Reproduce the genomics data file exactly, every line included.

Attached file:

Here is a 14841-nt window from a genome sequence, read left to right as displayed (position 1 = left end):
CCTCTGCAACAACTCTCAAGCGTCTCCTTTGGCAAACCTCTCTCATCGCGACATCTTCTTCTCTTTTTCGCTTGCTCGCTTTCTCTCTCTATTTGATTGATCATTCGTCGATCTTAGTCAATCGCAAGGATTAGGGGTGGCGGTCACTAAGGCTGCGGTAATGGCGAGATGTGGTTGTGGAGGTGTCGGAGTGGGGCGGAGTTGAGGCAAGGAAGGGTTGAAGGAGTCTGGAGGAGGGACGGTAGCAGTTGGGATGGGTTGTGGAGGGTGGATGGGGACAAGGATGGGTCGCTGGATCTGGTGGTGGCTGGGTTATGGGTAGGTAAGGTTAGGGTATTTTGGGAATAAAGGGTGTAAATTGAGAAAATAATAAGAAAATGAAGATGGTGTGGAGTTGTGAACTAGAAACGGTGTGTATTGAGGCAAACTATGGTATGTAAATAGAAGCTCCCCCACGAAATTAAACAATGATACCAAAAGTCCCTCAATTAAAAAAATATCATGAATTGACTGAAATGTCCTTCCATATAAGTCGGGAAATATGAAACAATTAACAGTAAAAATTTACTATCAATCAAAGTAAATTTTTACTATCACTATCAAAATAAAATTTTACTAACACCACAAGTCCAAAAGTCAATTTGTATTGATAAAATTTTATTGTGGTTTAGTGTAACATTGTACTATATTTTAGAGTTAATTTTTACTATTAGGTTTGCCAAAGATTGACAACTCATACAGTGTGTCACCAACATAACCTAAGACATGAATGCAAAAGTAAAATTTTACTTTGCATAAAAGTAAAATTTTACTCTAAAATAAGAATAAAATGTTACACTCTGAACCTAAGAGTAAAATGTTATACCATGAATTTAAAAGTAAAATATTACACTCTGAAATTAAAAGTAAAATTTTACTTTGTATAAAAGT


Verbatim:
Here is a 14841-nt window from a genome sequence, read left to right as displayed (position 1 = left end):
CCTCTGCAACAACTCTCAAGCGTCTCCTTTGGCAAACCTCTCTCATCGCGACATCTTCTTCTCTTTTTCGCTTGCTCGCTTTCTCTCTCTATTTGATTGATCATTCGTCGATCTTAGTCAATCGCAAGGATTAGGGGTGGCGGTCACTAAGGCTGCGGTAATGGCGAGATGTGGTTGTGGAGGTGTCGGAGTGGGGCGGAGTTGAGGCAAGGAAGGGTTGAAGGAGTCTGGAGGAGGGACGGTAGCAGTTGGGATGGGTTGTGGAGGGTGGATGGGGACAAGGATGGGTCGCTGGATCTGGTGGTGGCTGGGTTATGGGTAGGTAAGGTTAGGGTATTTTGGGAATAAAGGGTGTAAATTGAGAAAATAATAAGAAAATGAAGATGGTGTGGAGTTGTGAACTAGAAACGGTGTGTATTGAGGCAAACTATGGTATGTAAATAGAAGCTCCCCCACGAAATTAAACAATGATACCAAAAGTCCCTCAATTAAAAAAATATCATGAATTGACTGAAATGTCCTTCCATATAAGTCGGGAAATATGAAACAATTAACAGTAAAAATTTACTATCAATCAAAGTAAATTTTTACTATCACTATCAAAATAAAATTTTACTAACACCACAAGTCCAAAAGTCAATTTGTATTGATAAAATTTTATTGTGGTTTAGTGTAACATTGTACTATATTTTAGAGTTAATTTTTACTATTAGGTTTGCCAAAGATTGACAACTCATACAGTGTGTCACCAACATAACCTAAGACATGAATGCAAAAGTAAAATTTTACTTTGCATAAAAGTAAAATTTTACTCTAAAATAAGAATAAAATGTTACACTCTGAACCTAAGAGTAAAATGTTATACCATGAATTTAAAAGTAAAATATTACACTCTGAAATTAAAAGTAAAATTTTACTTTGTATAAAAGT